Scott Atran writes for the Times that the Muslim Brotherhood has bumbled, and now won’t be able to gain power from the uprising.
But here’s the real deal, at least as many Egyptians see it. Ever since its founding in 1928 as a rival to Western-inspired nationalist movements that had failed to free Egypt from foreign powers, the Muslim Brotherhood has tried to revive Islamic power. Yet in 83 years it has botched every opportunity. In Egypt today, the Brotherhood counts perhaps some 100,000 adherents out of a population of over 80 million. And its failure to support the initial uprising in Cairo on Jan. 25 has made it marginal to the spirit of revolt now spreading through the Arab world.
This error was compounded when the Brotherhood threw in its lot with Mohamed ElBaradei, the former diplomat and Nobel Prize winner. A Brotherhood spokesman, Dr. Essam el-Erian, told Al Jazeera, “Political groups support ElBaradei to negotiate with the regime.” But when Mr. ElBaradei strode into Tahrir Square, many ignored him and few rallied to his side despite the enormous publicity he was receiving in the Western press. The Brotherhood realized that in addition to being late, it might be backing the wrong horse. On Tuesday, Dr. Erian told me, “It’s too early to even discuss whether ElBaradei should lead a transitional government or whether we will join him.” This kind of flip-flopping makes many Egyptians scoff.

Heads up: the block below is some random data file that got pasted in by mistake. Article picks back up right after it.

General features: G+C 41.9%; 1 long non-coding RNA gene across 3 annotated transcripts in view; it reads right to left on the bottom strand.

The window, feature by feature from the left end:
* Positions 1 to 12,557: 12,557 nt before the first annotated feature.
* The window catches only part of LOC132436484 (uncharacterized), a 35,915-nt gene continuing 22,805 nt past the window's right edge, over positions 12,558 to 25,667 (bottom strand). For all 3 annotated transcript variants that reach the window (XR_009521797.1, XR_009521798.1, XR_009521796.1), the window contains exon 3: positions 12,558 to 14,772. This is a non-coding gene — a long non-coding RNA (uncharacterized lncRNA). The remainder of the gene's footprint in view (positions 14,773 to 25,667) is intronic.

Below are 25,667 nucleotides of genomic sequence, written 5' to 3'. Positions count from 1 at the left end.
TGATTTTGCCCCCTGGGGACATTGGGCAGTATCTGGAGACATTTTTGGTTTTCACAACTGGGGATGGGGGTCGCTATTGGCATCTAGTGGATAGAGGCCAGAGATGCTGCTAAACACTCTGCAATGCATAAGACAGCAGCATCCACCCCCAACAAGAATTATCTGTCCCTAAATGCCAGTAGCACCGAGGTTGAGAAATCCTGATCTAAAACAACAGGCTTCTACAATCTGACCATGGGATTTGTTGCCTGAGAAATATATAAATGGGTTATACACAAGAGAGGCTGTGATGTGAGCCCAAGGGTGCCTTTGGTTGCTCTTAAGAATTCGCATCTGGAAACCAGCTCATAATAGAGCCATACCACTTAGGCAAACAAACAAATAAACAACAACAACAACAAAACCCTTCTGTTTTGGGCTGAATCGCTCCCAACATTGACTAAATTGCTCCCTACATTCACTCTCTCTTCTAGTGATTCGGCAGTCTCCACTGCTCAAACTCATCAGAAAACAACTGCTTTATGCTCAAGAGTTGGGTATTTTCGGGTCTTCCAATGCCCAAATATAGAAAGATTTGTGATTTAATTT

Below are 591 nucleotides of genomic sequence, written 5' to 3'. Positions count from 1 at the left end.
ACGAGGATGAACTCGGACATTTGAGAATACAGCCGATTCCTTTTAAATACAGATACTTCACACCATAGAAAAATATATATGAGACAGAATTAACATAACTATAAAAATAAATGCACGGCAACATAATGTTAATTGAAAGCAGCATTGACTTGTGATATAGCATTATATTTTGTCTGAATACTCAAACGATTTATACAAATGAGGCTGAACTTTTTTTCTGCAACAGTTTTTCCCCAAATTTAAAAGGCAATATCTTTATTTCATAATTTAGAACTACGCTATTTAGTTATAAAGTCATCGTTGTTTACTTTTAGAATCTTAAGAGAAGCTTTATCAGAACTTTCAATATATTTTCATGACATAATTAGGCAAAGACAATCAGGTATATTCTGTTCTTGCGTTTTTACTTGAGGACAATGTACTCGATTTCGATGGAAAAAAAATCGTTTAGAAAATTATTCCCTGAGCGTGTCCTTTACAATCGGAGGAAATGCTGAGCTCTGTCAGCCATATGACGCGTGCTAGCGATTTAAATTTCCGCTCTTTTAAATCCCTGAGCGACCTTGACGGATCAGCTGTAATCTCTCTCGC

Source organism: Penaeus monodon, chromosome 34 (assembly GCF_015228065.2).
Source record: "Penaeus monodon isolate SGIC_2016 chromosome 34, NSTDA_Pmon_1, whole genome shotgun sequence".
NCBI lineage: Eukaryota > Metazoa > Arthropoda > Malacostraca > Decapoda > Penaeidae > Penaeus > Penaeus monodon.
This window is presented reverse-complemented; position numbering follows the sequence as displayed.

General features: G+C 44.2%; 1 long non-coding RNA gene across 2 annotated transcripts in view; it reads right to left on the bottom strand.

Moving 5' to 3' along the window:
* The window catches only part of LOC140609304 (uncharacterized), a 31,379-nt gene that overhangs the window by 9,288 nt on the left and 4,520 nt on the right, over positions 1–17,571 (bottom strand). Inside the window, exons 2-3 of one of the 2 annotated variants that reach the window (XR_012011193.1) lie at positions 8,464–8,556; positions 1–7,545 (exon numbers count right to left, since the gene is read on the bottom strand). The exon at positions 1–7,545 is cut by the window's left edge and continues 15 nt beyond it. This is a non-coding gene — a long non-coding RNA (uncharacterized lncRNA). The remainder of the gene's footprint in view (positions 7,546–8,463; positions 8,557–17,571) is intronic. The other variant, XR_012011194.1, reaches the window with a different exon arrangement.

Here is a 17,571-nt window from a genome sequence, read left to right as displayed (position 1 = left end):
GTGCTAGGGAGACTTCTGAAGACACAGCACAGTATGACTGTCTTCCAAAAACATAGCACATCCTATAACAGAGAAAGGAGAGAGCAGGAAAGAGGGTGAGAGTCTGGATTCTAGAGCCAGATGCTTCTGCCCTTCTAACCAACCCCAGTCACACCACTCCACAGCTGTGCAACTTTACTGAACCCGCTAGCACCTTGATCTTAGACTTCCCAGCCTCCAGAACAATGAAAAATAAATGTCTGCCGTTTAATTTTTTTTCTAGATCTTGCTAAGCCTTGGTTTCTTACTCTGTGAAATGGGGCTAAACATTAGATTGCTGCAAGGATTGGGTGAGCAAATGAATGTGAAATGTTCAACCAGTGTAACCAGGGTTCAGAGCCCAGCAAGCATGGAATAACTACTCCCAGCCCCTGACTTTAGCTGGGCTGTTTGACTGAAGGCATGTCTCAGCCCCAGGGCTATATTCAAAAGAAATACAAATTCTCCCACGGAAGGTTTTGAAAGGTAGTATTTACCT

When the army allowed hundreds of Mubarak supporters and plainclothes policemen through barricades on Wednesday to muscle out protesters, the Muslim Brotherhood may have gained an opportunity. It might be able to recover lost leverage by showing its organizational tenacity in resisting the attempts to repress the demonstrators.